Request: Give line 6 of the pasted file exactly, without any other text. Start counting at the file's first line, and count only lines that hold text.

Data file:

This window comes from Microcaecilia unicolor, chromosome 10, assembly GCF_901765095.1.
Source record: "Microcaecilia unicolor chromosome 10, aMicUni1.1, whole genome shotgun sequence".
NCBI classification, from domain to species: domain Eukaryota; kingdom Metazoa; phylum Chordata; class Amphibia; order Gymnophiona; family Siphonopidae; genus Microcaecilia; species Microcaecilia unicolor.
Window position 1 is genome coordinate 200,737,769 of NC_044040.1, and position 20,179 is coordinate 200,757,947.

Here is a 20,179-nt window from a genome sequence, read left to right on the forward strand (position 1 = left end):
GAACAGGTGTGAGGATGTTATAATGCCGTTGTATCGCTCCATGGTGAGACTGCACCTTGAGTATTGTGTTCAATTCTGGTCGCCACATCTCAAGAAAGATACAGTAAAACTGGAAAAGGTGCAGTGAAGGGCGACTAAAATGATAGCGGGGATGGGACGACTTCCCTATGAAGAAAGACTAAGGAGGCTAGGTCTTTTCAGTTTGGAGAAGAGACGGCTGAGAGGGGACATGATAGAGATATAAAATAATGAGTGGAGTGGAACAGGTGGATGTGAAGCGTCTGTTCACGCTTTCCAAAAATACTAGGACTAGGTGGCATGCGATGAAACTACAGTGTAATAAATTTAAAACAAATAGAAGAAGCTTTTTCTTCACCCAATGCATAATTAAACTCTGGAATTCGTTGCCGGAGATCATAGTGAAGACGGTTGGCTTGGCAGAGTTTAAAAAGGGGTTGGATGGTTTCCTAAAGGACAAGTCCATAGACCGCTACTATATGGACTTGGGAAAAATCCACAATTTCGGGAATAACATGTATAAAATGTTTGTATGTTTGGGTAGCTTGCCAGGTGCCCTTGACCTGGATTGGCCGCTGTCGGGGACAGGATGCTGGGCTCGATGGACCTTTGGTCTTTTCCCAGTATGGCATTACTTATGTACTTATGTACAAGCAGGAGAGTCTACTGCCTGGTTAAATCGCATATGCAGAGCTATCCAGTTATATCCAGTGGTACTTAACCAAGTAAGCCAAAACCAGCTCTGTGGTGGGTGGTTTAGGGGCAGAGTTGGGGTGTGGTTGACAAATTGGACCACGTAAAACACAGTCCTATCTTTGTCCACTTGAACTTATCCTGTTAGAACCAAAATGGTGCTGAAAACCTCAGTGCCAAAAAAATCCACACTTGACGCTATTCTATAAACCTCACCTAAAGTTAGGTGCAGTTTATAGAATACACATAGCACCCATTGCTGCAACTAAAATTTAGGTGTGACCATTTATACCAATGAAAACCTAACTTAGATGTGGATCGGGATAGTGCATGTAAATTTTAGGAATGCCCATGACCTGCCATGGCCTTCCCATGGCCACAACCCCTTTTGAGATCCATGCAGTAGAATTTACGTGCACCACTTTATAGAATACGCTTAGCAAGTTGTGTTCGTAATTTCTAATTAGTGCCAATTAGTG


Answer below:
GAACAGGTGTGAGGATGTTATAATGCCGTTGTATCGCTCCATGGTGAGACTGCACCTTGAGTATTGTGTTCAATTCTGGTCGCCACATCTCAAGAAAGATACAGTAAAACTGGAAAAGGTGCAGTGAAGGGCGACTAAAATGATAGCGGGGATGGGACGACTTCCCTATGAAGAAAGACTAAGGAGGCTAGGTCTTTTCAGTTTGGAGAAGAGACGGCTGAGAGGGGACATGATAGAGATATAAAATAATGAGTGGAGTGGAACAGGTGGATGTGAAGCGTCTGTTCACGCTTTCCAAAAATACTAGGACTAGGTGGCATGCGATGAAACTACAGTGTAATAAATTTAAAACAAATAGAAGAAGCTTTTTCTTCACCCAATGCATAATTAAACTCTGGAATTCGTTGCCGGAGATCATAGTGAAGACGGTTGGCTTGGCAGAGTTTAAAAAGGGGTTGGATGGTTTCCTAAAGGACAAGTCCATAGACCGCTACTATATGGACTTGGGAAAAATCCACAATTTCGGGAATAACATGTATAAAATGTTTGTATGTTTGGGTAGCTTGCCAGGTGCCCTTGACCTGGATTGGCCGCTGTCGGGGACAGGATGCTGGGCTCGATGGACCTTTGGTCTTTTCCCAGTATGGCATTACTTATGTACTTATGTACAAGCAGGAGAGTCTACTGCCTGGTTAAATCGCATATGCAGAGCTATCCAGTTATATCCAGTGGTACTTAACCAAGTAAGCCAAAACCAGCTCTGTGGTGGGTGGTTTAGGGGCAGAGTTGGGGTGTGGTTGACAAATTGGACCACGTAAAACACAGTCCTATCTTTGTCCACTTGAACTTATCCTGTTAGAACCAAAATGGTGCTGAAAACCTCAGTGCCAAAAAAATCCACACTTGACGCTATTCTATAAACCTCACCTAAAGTTAGGTGCAGTTTATAGAATACACATAGCACCCATTGCTGCAACTAAAATTTAGGTGTGACCATTTATACCAATGAAAACCTAACTTAGATGTGGATCGGGATAGTGCATGTAAATTTTAGGAATGCCCATGACCTGCCATGGCCTTCCCATGGCCACAACCCCTTTTGAGATCCATGCAGTAGAATTTACGTGCACCACTTTATAGAATACGCTTAGCAAGTTGTGTTCGTAATTTCTAATTAGTGCCAATTAGTG